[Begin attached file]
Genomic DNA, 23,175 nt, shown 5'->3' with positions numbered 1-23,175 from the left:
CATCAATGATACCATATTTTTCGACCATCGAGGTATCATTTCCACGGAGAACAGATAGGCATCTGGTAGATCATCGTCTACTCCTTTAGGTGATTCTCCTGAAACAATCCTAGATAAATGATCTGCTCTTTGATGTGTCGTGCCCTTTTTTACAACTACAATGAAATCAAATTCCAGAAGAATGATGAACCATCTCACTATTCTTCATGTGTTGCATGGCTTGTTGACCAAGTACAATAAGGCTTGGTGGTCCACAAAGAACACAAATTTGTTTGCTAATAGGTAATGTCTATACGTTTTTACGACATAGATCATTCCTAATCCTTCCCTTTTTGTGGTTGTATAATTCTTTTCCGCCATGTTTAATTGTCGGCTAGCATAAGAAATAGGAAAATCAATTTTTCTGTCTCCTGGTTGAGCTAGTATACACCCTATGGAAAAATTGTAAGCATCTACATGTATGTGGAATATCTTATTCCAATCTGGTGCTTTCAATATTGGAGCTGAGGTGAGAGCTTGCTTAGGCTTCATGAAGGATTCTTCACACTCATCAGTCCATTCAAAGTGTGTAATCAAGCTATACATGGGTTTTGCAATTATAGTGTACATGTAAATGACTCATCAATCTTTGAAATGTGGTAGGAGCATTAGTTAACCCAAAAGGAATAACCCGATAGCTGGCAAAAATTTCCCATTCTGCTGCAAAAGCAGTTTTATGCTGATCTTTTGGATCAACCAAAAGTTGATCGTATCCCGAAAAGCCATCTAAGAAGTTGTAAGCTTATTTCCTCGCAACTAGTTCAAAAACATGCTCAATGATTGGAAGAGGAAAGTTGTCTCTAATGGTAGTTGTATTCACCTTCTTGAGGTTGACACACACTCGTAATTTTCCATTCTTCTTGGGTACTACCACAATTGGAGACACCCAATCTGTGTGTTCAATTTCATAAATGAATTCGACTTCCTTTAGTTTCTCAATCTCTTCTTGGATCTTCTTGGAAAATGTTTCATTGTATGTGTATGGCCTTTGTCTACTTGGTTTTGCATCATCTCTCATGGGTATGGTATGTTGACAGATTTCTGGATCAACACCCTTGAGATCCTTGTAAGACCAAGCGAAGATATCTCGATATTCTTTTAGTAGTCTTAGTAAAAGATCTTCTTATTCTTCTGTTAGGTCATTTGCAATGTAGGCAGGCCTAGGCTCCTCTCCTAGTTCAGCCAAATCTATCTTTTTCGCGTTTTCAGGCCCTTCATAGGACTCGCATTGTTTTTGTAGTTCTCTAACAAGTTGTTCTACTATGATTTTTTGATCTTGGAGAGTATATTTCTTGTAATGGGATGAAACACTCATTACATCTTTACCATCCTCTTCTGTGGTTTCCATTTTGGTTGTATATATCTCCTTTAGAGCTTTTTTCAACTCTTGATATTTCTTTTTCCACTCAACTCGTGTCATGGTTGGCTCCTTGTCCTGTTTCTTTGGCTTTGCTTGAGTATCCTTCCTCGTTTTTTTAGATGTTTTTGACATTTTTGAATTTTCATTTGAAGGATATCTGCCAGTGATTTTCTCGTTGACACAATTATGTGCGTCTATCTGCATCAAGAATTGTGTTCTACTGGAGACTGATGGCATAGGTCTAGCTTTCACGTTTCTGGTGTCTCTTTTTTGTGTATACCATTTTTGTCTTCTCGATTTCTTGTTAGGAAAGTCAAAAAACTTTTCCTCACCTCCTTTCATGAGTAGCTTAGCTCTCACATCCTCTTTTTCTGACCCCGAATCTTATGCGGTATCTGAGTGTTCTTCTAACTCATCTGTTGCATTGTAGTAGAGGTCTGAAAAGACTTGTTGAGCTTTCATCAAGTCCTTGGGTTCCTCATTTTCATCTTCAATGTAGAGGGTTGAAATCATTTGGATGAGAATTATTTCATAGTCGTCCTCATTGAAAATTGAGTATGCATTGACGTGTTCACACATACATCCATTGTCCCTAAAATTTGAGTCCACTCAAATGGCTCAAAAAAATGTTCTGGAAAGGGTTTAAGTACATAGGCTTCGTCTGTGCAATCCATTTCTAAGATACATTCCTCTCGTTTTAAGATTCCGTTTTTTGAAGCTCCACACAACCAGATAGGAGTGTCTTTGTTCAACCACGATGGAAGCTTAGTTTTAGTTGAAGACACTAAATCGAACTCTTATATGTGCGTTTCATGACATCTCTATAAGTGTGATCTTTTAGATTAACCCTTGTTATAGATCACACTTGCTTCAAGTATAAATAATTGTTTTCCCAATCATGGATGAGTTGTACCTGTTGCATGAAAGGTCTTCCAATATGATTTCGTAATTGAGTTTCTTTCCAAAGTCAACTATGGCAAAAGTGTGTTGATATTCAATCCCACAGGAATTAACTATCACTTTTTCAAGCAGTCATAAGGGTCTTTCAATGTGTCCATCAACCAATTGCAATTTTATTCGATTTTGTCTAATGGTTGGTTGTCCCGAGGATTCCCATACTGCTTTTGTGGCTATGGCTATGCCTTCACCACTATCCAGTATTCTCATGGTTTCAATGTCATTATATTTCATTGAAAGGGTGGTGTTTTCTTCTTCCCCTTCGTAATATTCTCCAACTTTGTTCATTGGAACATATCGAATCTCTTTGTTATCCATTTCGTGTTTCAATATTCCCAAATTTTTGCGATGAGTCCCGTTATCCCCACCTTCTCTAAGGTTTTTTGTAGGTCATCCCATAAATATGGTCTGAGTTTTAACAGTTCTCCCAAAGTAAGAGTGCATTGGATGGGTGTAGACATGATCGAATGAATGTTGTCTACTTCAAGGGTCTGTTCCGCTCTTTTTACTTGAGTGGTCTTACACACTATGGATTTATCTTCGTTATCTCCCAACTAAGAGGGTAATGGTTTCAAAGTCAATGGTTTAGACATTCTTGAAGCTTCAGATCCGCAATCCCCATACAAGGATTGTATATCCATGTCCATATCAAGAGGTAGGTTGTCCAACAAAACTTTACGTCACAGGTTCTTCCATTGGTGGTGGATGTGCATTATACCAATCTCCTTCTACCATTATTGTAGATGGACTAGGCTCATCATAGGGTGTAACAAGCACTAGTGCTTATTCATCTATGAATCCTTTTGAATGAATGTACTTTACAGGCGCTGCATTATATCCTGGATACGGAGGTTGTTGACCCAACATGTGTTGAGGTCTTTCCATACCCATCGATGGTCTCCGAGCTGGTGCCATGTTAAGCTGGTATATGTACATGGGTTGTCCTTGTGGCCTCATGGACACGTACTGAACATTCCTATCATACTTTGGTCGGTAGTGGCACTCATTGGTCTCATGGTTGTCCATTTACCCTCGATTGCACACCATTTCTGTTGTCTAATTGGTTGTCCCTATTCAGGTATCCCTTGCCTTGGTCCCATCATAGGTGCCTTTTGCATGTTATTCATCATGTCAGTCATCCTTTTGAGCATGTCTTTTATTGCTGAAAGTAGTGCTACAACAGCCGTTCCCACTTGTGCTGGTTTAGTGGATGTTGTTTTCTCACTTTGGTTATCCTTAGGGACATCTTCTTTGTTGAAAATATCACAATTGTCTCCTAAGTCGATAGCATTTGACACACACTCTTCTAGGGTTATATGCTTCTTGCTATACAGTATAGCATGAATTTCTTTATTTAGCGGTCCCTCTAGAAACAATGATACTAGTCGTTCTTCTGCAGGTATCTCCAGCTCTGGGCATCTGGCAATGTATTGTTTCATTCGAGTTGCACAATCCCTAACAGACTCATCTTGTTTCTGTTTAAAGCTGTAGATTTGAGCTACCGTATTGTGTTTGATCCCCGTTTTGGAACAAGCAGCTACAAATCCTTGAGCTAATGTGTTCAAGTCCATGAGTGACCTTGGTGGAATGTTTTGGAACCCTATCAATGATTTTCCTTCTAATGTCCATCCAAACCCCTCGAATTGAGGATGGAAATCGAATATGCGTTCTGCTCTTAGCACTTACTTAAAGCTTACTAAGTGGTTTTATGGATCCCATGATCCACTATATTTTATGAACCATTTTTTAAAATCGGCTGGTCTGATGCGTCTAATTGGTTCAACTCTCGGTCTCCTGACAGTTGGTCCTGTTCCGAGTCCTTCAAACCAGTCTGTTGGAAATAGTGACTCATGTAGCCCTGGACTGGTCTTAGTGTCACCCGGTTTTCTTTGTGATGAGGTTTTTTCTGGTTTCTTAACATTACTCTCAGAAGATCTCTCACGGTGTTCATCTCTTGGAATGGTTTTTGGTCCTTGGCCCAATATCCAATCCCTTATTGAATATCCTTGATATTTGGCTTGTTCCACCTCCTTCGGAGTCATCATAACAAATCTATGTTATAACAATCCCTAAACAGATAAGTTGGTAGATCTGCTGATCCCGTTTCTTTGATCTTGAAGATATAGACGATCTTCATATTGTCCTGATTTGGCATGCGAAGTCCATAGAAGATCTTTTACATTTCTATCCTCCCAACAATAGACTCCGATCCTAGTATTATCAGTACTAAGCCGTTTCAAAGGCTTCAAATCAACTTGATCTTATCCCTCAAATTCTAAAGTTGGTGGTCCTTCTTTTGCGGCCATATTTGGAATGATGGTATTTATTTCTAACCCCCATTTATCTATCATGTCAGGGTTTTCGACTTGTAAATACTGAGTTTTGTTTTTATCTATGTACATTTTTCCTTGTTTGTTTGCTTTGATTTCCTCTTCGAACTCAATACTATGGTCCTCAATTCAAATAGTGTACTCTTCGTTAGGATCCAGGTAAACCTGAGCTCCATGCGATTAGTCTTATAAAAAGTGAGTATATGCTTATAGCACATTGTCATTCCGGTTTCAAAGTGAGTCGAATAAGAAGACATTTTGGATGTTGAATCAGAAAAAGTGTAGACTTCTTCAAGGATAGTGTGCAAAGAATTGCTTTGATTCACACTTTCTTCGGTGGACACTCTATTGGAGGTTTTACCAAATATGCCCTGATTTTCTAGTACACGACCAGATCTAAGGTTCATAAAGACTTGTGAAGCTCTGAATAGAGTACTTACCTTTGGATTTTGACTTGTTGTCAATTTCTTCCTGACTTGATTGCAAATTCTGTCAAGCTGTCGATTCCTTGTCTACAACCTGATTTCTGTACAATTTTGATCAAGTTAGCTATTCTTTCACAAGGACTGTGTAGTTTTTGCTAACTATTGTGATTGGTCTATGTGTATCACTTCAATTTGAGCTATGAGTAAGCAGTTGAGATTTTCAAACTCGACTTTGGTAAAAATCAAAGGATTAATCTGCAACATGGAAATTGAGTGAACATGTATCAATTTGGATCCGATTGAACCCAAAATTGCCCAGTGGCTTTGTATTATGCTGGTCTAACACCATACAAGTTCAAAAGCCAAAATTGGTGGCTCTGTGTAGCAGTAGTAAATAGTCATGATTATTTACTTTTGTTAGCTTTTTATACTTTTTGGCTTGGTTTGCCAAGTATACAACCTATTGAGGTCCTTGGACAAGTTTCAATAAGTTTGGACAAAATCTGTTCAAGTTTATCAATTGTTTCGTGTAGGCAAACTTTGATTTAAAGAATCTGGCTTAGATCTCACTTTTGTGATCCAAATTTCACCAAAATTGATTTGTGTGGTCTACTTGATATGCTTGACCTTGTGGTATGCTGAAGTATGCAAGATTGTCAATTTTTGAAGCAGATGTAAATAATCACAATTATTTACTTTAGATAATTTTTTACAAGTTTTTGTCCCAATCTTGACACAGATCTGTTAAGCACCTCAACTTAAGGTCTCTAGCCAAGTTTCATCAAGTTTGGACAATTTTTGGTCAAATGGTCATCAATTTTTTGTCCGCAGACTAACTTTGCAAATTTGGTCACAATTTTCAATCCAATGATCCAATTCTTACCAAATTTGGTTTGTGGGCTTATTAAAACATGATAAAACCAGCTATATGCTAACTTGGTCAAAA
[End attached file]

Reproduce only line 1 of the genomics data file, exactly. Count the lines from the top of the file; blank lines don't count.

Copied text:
Genomic DNA, 23,175 nt, shown 5'->3' with positions numbered 1-23,175 from the left: